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In a recent episode of Last Week Tonight, host John Oliver gave viewers a peek into the complicated, flawed, and often dysfunctional system of organ and whole body donation in the U.S. “The fact is, our donated organs, while being incredibly important to saving lives, are not getting to enough people, and our donated bodies, incredibly important to advancing knowledge, aren’t always treated with the care they deserve,” Oliver explained. The organ transplant list is over 100,000 people long, and while around 6,000 Americans die each year while waiting for organ transplants, the government has estimated that if Organ Procurement Organizations increased their performance, approximately 5,600 more organs could be transplanted each year. Additionally, the buying and selling of bodies donated to science is virtually unregulated so there is no guarantee that a whole body donation will actually be used for medical education.

Organ and whole body donation are crucial to saving lives and advancing medicine. Each day, 17 people die while waiting for an organ transplant, but every organ donor can save 8 lives and enhance over 75 more. And whole body donation can help provide medical students with invaluable experience needed to understand human anatomy.

AMA Code of Medical Ethics Chapter 6, “Organ Procurement & Transplantation,” provides several relevant opinions to help physicians navigate the challenges of organ procurement and organ transplantation, where the “need for organs for transplantation far outstrips the supply” and where the “interests [of both donors and recipients] must be protected.”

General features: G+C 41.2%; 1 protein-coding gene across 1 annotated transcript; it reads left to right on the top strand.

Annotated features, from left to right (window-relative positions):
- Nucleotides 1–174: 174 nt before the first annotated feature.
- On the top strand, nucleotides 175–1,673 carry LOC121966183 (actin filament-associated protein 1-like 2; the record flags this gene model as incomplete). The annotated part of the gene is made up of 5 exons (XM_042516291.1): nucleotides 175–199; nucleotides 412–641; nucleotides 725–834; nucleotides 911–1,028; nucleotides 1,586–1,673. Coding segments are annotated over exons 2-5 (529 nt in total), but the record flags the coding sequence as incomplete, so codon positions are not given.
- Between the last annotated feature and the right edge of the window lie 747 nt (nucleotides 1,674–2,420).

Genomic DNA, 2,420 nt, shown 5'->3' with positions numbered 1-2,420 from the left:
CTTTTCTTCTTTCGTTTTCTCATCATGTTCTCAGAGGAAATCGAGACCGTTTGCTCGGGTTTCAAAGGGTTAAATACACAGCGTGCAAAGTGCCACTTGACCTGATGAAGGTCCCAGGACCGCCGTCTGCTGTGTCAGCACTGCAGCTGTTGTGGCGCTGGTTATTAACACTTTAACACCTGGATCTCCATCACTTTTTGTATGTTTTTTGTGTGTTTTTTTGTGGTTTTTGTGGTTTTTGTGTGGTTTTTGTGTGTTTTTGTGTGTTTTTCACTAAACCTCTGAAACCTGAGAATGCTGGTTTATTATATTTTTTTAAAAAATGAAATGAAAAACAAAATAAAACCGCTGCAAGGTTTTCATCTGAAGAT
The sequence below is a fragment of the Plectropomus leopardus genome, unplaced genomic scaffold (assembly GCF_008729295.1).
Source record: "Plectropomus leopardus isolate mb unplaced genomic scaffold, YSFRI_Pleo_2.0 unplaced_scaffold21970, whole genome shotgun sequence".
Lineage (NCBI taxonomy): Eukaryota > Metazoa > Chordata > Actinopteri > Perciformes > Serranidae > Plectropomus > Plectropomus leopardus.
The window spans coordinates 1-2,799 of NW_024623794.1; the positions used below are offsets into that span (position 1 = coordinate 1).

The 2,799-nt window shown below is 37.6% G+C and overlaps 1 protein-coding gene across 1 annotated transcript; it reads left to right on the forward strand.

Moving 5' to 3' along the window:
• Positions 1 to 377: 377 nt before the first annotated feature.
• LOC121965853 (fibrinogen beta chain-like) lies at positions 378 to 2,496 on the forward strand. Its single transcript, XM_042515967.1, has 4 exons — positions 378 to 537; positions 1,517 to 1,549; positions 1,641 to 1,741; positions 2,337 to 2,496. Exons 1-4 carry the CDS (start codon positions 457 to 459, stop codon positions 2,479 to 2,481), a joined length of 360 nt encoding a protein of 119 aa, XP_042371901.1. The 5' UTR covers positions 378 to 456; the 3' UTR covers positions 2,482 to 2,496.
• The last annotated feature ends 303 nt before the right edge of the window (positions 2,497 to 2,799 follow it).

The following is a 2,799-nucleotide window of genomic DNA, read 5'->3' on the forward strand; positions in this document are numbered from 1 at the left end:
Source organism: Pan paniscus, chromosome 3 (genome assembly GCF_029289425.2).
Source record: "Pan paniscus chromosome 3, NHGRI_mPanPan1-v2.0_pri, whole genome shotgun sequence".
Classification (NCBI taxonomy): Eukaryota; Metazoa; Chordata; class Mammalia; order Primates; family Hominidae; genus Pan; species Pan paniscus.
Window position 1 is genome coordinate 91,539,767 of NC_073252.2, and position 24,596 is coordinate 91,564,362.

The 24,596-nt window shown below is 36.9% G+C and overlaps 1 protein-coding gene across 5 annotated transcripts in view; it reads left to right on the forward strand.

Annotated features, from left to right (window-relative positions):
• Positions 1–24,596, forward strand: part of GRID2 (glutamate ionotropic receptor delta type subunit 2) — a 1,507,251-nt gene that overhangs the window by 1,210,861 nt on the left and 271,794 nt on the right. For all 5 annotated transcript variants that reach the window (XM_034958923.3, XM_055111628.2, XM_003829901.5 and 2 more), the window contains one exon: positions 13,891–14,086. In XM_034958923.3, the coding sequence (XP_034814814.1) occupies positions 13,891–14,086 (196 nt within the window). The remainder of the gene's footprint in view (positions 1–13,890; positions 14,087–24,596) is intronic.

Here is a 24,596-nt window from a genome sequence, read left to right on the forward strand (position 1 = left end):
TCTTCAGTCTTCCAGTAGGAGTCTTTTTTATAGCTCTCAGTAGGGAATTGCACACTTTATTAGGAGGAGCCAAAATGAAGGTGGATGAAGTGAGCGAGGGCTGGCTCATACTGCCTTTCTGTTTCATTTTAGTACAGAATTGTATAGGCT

Opinion 6.1.2, “Organ Donation After Cardiac Death,” for example, states, “Increasing the supply of organs available for transplant serves the interests of patients and the public and is in keeping with physicians’ ethical obligation to contribute to the health of the public and to support access to medical care. Physicians should support innovative approaches to increasing the supply of organs for transplantation, but must balance this obligation with their duty to protect the interests of their individual patients.” Organ donation is a crucial way that American citizens can help medical professionals save lives, and any improvements to help more people on the waitlist receive an organ should be welcomed.

To further explore the AMA Code of Medical Ethics, please visit


Published on December 7, 2023